The zucchini, or courgette, is a fast-growing variety of summer squash. Its flavour is mild, so it takes on the taste of whatever delicious sauce or stir-fry you add it to. Better yet, you can grate it and add it to baked goods, improving their moisture and introducing added nutrients, such as manganese, vitamins A and C, and dietary fiber.
Ideal growing conditions
Zucchini prefers full sun or some shade. To prepare a site for it, dig a hole about a foot across and a foot deep, and fill it with mature compost so that it forms a slight mound. After all danger of frost has passed, and the soil has warmed, plant a few seeds an inch deep and a few inches apart in the mound. There are two main types of zucchini plants–bush and vine. Vine zucchini mounds should be a few feet apart; bush plants can grow closer together.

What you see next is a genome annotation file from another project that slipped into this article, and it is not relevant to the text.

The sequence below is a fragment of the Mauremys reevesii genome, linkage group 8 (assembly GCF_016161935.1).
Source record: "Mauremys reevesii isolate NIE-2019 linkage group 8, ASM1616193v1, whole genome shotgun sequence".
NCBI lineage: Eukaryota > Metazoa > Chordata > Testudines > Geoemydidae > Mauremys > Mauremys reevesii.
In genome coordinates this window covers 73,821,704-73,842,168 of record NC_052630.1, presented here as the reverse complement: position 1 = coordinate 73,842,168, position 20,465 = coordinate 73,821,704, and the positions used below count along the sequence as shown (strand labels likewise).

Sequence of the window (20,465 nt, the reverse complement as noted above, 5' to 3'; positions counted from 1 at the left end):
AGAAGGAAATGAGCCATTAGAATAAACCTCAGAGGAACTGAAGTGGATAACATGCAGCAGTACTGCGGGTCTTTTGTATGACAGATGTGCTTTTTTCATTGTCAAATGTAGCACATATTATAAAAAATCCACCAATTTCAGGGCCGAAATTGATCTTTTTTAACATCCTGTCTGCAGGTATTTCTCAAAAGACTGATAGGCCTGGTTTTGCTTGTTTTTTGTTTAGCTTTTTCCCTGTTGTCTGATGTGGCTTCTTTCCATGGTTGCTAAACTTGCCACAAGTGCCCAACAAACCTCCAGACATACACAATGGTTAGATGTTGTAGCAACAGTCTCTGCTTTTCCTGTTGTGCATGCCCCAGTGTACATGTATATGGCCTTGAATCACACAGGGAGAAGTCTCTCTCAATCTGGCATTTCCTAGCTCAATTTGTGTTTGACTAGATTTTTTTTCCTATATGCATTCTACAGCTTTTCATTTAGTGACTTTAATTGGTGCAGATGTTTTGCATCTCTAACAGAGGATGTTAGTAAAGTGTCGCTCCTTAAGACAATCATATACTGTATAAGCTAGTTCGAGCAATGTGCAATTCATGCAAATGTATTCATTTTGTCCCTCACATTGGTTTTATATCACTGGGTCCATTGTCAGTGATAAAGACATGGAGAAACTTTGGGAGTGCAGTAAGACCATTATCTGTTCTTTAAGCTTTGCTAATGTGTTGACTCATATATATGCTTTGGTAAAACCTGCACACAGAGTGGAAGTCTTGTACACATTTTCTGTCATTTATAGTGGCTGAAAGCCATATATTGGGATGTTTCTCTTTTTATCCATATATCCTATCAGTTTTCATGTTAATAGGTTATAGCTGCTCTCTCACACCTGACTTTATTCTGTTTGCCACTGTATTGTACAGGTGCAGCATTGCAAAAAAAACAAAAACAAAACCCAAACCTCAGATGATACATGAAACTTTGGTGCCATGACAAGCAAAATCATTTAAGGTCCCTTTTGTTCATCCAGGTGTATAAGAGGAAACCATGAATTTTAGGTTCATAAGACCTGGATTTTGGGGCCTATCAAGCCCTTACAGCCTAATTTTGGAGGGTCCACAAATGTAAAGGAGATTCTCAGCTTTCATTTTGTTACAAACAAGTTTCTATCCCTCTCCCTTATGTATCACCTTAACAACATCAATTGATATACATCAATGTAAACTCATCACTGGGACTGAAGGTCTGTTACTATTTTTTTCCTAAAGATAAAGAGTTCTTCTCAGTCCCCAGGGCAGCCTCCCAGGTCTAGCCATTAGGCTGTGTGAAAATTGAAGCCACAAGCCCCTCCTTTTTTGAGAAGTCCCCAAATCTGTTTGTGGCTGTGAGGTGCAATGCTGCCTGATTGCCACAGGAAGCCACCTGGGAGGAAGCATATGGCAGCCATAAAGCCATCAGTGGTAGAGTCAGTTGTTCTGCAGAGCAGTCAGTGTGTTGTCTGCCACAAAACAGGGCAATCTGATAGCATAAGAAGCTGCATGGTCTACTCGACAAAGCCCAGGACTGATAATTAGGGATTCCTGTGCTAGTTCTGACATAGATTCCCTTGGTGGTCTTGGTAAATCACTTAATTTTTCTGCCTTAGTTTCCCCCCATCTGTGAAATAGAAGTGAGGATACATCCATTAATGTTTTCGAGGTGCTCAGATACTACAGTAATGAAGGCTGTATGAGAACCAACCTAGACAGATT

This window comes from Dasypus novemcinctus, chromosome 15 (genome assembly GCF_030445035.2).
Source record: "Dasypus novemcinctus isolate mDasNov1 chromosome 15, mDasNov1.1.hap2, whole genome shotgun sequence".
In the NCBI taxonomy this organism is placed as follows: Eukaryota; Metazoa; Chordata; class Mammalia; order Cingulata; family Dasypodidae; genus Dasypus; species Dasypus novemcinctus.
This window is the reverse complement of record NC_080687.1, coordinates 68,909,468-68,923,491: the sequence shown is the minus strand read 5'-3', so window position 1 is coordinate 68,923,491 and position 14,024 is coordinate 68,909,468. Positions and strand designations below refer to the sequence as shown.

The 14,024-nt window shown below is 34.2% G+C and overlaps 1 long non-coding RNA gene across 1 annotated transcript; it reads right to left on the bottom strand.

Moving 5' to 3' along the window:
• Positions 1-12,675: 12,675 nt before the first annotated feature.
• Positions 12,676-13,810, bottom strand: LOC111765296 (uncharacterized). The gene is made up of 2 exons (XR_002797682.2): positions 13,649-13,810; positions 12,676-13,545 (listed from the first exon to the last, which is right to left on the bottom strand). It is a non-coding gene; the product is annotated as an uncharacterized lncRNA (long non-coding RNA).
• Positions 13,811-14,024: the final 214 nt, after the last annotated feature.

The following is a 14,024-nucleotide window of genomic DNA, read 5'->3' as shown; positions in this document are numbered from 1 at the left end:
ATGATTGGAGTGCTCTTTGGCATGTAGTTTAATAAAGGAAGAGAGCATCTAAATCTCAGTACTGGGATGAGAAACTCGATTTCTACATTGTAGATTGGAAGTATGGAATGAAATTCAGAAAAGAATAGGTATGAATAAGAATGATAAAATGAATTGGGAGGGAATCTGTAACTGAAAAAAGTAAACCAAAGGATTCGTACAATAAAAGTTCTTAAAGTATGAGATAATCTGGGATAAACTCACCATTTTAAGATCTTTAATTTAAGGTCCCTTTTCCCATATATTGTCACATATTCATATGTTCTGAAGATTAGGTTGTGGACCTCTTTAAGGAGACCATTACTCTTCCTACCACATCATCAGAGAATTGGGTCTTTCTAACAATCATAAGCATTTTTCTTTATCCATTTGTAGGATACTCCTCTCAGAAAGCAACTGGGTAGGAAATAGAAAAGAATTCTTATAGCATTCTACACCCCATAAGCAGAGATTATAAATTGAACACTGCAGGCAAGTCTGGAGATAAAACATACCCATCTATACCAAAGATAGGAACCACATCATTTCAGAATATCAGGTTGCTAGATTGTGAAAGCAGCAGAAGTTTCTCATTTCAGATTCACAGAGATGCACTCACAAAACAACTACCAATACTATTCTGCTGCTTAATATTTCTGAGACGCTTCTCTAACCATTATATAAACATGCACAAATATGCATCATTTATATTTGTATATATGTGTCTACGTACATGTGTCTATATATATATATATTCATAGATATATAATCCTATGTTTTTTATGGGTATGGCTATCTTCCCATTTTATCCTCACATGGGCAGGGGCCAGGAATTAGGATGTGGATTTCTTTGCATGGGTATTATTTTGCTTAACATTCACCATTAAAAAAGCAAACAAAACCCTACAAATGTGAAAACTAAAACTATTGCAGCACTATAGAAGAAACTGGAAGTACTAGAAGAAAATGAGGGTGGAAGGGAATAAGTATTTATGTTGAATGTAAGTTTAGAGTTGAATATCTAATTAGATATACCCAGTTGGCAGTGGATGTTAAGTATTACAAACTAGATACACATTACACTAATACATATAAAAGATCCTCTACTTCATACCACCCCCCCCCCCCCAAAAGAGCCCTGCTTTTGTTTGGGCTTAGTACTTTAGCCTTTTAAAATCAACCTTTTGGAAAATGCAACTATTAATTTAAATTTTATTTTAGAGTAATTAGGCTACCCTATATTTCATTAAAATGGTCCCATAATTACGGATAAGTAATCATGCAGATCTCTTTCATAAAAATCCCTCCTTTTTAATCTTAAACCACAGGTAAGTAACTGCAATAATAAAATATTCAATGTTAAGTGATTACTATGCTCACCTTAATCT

Zucchinis need consistent moisture, so ensure that they are well watered until the plant begins to produce fruits. They have distinct male and female flowers, and are pollinated by insects. Zucchini fruits generally grow quite quickly in succession.
As mentioned above, there are two types of plants–bush and vine. The colour of the skin may vary from dark green to gold; some varieties are striped or patterned.
Harvesting, using, and preserving
Harvest zucchinis when they are 4-8 inches long and about two inches in diameter. If they grow too big, don’t worry–the larger specimens are ideal for grating and adding to bakes goods (core them before grating them if the seeds are too coarse).
Avoid the temptation to break these tender fruits off the plant; they may break or bruise. Instead, cut them off with a sharp knife.
Before freezing zucchini, you can slice and blanch it, or simply grate it. It can be used fresh in a variety of sauces and dishes, and grilled on the BBQ. There are many ways to preserve it, such as in zucchini relishes and even zucchini marmalade!
- The flowers of the zucchini are often sautéed or stuffed. They also make pretty and edible garnishes.
- Zucchinis have more potassium than bananas, and just 25 calories.
- The largest zucchini on record was 69 1/2 inches long and 65 lbs in weight!